The political world has been abuzz with speculation about the Senate races and whether the Republicans will take over majority of the Upper House. While this was happening, I spent my time finding out what was really afoot within the Republican world.
This all started when I had the opportunity to see a presentation by Andy Barkett, the Republican National Committee’s (RNC) first Chief Technology Officer. What I was listening to piqued my interest. It is as if the RNC had finally come alive. I wrote a column about the challenges facing the party during the turmoil after the 2012 election and the election of Reince Preibus as the Chairman of the RNC, reinstalling Mr. Preibus as the head of the party. Having actually worked on the past four presidential elections, I have seen first-hand the capabilities of the party and what was needed to win. In that column, I advocated a vertically-integrated system that used the assets of the RNC to aid in the election of offices down to the local sheriff with information flowing back up to the national party. This seemed to be what I was hearing from Barkett, but I wanted to explore the status of the party’s information capabilities more.
That brought me to an interview with Chuck Defeo, the Chief Digital Officer and Deputy Chief of Staff of the RNC. Defeo, a Political Science graduate of the University of Missouri-Kansas City, somewhat fell into being a tech guy. He started working for then-Senator John Ashcroft in 1996, when all those late nights of computer geeking led him to organizing the computer side of the Senator’s operations. Defeo used that as a springboard to other political tech gigs, which then landed him as the person who organized the digital efforts for the 2004 Bush reelection campaign. Those were the days when the Republicans were ahead in the organizing game. Since then, the Obama campaigns have left the Republicans behind in their efforts to turn out voters, raise money and win elections.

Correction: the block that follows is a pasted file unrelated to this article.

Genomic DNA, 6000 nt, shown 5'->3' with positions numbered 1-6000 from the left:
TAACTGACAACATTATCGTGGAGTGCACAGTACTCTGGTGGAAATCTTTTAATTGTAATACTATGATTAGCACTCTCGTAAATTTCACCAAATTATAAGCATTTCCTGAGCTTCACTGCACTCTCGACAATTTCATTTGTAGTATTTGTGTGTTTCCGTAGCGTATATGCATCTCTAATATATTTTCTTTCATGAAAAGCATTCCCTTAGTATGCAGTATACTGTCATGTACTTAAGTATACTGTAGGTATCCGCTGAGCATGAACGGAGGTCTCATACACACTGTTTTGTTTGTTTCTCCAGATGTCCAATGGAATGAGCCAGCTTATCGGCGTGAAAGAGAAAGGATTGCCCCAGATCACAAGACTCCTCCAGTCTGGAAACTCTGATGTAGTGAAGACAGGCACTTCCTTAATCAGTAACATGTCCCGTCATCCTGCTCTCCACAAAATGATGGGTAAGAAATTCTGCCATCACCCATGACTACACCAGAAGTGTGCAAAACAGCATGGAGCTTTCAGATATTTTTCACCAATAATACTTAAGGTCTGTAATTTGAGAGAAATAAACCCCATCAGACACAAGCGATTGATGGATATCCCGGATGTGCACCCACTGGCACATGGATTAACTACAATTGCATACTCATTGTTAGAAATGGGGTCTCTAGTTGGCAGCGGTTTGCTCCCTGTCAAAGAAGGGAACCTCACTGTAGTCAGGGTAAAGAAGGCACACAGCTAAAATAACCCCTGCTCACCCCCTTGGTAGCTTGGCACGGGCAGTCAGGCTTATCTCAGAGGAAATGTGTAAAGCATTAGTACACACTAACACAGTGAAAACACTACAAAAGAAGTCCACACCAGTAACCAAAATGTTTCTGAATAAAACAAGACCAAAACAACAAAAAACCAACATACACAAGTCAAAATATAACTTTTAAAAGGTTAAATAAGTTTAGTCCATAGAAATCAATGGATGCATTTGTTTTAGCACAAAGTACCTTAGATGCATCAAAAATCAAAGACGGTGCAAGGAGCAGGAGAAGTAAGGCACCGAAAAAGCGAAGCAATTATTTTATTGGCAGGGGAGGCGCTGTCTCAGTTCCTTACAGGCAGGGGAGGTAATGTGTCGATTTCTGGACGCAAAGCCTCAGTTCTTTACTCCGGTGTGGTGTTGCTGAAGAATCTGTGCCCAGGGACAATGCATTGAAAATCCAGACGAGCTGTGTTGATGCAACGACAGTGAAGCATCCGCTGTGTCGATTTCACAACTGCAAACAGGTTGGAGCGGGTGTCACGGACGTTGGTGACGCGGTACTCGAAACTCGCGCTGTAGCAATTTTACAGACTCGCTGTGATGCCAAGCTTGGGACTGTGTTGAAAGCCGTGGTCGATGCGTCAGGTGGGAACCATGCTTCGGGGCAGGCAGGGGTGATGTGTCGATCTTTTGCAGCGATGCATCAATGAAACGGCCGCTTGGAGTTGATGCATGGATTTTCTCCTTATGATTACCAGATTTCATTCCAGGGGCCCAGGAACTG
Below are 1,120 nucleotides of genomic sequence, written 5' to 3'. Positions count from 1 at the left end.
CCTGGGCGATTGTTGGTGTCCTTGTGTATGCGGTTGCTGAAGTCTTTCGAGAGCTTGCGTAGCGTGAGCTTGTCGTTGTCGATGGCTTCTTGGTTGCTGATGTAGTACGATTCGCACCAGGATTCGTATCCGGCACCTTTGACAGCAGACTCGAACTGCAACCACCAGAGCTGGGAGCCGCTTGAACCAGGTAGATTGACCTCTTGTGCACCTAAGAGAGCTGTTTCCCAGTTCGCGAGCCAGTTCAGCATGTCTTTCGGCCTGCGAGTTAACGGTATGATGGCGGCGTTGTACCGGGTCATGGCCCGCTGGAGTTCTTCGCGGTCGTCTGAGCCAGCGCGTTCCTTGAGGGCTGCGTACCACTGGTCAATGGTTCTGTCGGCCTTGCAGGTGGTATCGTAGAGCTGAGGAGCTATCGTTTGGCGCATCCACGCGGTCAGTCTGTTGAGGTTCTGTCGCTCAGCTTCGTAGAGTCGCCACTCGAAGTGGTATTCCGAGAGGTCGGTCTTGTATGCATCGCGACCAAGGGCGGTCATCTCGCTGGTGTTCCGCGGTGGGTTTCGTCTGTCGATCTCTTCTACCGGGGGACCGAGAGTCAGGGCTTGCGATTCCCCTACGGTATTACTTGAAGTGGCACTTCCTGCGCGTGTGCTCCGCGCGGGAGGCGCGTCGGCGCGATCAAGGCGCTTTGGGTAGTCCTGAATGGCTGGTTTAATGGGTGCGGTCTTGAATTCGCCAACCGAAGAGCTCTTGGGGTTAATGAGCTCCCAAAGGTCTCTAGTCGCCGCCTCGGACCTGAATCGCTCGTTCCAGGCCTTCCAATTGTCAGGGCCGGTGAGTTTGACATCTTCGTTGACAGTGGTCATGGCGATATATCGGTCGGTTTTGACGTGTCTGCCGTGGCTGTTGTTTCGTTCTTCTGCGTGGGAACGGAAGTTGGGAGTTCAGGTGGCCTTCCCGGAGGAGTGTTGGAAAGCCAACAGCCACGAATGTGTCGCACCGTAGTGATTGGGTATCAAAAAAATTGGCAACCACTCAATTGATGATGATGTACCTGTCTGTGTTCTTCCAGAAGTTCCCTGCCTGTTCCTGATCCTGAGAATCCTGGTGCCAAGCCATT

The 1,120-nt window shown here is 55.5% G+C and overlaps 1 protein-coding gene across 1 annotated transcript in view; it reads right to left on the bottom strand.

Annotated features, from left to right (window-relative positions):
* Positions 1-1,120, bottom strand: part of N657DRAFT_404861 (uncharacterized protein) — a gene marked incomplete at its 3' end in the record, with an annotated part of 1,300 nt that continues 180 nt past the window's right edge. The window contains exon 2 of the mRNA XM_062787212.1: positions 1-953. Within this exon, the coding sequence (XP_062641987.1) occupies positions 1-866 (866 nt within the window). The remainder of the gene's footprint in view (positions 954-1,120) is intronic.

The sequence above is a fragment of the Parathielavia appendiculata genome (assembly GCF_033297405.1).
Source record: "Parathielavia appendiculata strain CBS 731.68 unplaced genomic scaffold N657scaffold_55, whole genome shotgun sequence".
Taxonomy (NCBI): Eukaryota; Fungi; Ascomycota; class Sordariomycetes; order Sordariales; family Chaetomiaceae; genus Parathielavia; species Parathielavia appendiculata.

So what did Defeo find when he came on board last July? Surprisingly, he found a very positive attitude -- a willingness to change and improve with the goal of helping Republican candidates win in 2014, thus building toward 2016.
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